Newfoundland and Labrador, where the energy sector makes up 29 percent of gross domestic product, stands to suffer a tremendous decline in corporate and government revenues. The province relies on oil royalties for nearly one-third of its revenue, proportionally more than both Saskatchewan and Alberta.
The Canadian ruling class, however, is nervously eyeing Alberta, as the country’s top oil producer and consequently the key bellwether for the economic and political fallout of the decline in oil prices.
Alberta’s Conservative Premier Jim Prentice, a former federal Industry Minister under Conservative Prime Minister Stephen Harper, has already vowed that “all Albertans will feel the consequences” of the oil price drop. “I won't cushion it,” Prentice said in a recent state of the province speech. “We will have to make some tough decisions and the impact will be felt in every corner of this province.”
With $215 million in provincial revenue lost for every $1 drop in the price of oil, Alberta’s revenue would shrink by $7 billion or 15 percent next year at current oil prices.
Although Prentice has yet to table any concrete measures in response to the crisis, the tenor of his speech makes abundantly clear that the working class will be made to pay for it through major cuts to public services like education and health care, as well as cuts in the wages and jobs of the workers who administer them.
Around 11,000 professional, scientific, and technical service jobs in Alberta’s energy sector were downsized in November, a staggering figure that will grow in January as oil companies slash investment and curb production. Given that the vast majority of the lost positions are linked to new tar sands development, the figure points to an abrupt cut-off of new capital investment and a decline in business confidence in future tar sands’ development.
Billions of dollars in tar sands’ projects have already been shelved or put on hold. Mergers and acquisitions in the Alberta oil patch have hit a four-year high, with the typically highly-leveraged tar sands companies particularly susceptible to takeovers. One such acquisition was the recent takeover of Talisman Energy, one of the country’s largest oil producers, by Spanish oil firm Repsol S.A., for $13 billion.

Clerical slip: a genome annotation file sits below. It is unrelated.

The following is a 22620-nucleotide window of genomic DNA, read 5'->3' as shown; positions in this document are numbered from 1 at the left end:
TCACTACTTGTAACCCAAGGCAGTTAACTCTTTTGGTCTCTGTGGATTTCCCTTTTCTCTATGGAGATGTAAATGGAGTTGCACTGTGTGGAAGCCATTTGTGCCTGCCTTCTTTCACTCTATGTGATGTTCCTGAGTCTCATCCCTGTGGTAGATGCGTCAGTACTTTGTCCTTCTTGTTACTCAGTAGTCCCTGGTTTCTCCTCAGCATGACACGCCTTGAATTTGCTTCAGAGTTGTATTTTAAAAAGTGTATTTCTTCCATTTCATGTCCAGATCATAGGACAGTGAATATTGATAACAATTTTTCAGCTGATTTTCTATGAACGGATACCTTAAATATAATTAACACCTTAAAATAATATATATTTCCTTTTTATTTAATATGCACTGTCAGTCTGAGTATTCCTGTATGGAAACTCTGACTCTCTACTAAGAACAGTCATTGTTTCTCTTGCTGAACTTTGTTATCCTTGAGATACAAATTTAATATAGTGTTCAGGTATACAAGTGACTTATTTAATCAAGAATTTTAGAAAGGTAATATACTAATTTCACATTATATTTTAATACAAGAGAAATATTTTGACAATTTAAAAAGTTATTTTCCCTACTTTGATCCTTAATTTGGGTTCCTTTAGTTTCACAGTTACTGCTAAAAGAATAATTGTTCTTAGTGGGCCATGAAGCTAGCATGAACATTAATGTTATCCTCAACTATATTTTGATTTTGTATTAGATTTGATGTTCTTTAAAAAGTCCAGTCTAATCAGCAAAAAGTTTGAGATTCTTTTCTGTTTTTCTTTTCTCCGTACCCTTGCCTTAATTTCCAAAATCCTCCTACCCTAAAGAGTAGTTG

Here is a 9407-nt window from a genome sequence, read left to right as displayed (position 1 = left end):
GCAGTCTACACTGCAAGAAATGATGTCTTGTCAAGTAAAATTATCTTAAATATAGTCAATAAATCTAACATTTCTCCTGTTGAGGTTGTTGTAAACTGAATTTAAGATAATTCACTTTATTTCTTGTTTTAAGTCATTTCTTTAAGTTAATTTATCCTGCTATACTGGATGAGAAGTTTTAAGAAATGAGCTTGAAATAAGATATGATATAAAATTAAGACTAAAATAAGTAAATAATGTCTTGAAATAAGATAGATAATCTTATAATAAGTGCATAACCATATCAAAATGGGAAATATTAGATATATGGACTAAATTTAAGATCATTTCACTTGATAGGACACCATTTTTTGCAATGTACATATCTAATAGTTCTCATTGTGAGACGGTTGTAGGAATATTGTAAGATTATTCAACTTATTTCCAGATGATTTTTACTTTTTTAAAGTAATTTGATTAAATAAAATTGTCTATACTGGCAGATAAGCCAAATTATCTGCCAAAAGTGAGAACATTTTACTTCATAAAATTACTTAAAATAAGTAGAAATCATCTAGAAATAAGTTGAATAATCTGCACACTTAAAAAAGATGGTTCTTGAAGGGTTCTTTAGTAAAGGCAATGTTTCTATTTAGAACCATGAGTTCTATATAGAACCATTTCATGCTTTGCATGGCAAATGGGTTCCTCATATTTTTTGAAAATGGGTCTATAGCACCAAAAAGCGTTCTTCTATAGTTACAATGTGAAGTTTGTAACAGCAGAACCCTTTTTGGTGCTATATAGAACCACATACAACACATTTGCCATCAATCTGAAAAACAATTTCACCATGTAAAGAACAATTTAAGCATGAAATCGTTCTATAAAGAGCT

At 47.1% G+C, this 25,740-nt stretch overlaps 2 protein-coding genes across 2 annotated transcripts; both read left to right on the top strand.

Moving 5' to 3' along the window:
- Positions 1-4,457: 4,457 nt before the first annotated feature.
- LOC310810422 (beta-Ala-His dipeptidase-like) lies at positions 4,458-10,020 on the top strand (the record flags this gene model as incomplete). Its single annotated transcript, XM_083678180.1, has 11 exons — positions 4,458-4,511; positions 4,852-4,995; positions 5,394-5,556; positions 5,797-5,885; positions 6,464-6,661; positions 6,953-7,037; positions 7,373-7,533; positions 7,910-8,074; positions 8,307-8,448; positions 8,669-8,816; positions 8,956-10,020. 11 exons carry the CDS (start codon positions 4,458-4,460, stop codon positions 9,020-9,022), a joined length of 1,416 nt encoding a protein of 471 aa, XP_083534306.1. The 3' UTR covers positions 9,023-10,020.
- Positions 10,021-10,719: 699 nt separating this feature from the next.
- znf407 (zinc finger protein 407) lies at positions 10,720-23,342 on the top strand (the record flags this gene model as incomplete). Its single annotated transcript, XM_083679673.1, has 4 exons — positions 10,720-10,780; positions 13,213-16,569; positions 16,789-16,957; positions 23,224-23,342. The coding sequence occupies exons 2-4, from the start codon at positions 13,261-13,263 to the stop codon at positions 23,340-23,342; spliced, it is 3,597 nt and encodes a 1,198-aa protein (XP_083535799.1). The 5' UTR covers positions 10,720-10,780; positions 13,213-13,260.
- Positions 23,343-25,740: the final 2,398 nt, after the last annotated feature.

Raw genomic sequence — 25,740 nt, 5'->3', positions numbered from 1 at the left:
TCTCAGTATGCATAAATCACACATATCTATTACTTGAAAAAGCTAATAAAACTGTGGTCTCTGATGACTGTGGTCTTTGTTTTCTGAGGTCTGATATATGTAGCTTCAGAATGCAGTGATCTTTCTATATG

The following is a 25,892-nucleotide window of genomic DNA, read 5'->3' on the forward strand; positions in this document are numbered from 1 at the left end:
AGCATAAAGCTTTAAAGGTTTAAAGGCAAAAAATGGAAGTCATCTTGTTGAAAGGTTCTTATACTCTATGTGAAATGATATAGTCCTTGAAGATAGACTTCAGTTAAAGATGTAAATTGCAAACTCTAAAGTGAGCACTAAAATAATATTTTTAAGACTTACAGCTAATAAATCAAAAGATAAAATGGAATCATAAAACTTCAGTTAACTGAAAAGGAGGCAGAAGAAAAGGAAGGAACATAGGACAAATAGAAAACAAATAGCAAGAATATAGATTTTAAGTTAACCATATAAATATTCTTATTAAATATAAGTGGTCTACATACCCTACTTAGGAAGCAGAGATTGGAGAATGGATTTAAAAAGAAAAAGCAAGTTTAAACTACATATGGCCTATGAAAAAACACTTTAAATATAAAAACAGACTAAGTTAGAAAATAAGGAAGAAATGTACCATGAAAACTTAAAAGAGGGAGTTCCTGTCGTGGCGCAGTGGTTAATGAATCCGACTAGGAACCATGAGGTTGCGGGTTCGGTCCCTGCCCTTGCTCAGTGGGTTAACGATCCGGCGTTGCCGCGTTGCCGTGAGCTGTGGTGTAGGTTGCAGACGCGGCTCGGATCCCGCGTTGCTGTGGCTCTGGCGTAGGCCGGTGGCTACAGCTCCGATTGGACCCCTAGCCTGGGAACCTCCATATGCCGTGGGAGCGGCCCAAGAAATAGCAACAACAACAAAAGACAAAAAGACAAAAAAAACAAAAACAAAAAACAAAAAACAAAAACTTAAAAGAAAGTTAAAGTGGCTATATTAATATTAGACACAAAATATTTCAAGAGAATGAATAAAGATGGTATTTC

Alberta is Canada’s most socially unequal province. Oil towns like Calgary and Fort McMurray are characterized by new and colossal fortunes, along with crushing poverty. The top 10 percent of Albertan families earn almost two-thirds of after-tax income, while the bottom 10 percent take home a mere 1.7 percent. Studies have pointed to the glaring fact that income inequality in Alberta—where a full 87 percent of earnings goes to the top half of families—is even worse than that of the US.
Prentice assured the petroleum bosses that tax increases are out of the question as a means of dealing with the revenue shortfall. Alberta has the lowest corporate tax rate in the country at a mere 10 percent. Its flat income tax rate, also at 10 percent, has billionaire oil barons contributing proportionately as much of their paycheque to provincial coffers as the tens of thousands of highly exploited and low-paid temporary foreign workers, some of whom earn as little as $10 per hour and work menial jobs with little job security.
Both Prentice and Prime Minster Harper have used the drop in the price of oil as a new excuse for their opposition to environmental reform, with Harper going so far as to denounce proposed restrictions on greenhouse gas emissions by the oil and gas industry as “crazy economic policy”.
There are, however, concerns within ruling circles that Harper’s virulent opposition to the most tepid environmental regulation is becoming a diplomatic embarrassment and a political liability.
Significant tensions have also developed between the Conservative government and the Obama administration over the latter’s refusal, based on political calculations, to allow the building of the Keystone XL pipelines, which would transport Alberta crude to US refineries on the Gulf of Mexico.
Oil industry executives and Alberta and Saskatchewan politicians have also expressed increasing frustration over the failure of various Canadian provincial governments to give quick approval to projects to deliver tars sands oil to Canada’s east and west coasts.
“No pipelines are being built, no pipelines are being approved,” complained Saskatchewan Premier Brad Wall last month. “I think certain interests in Central Canada aren't comfortable with the fact that we’re an energy power.” Wall then went on to implicitly attack “equalization”—the program whereby the federal government provides money to the poorer provinces to ensure a national standard for public services.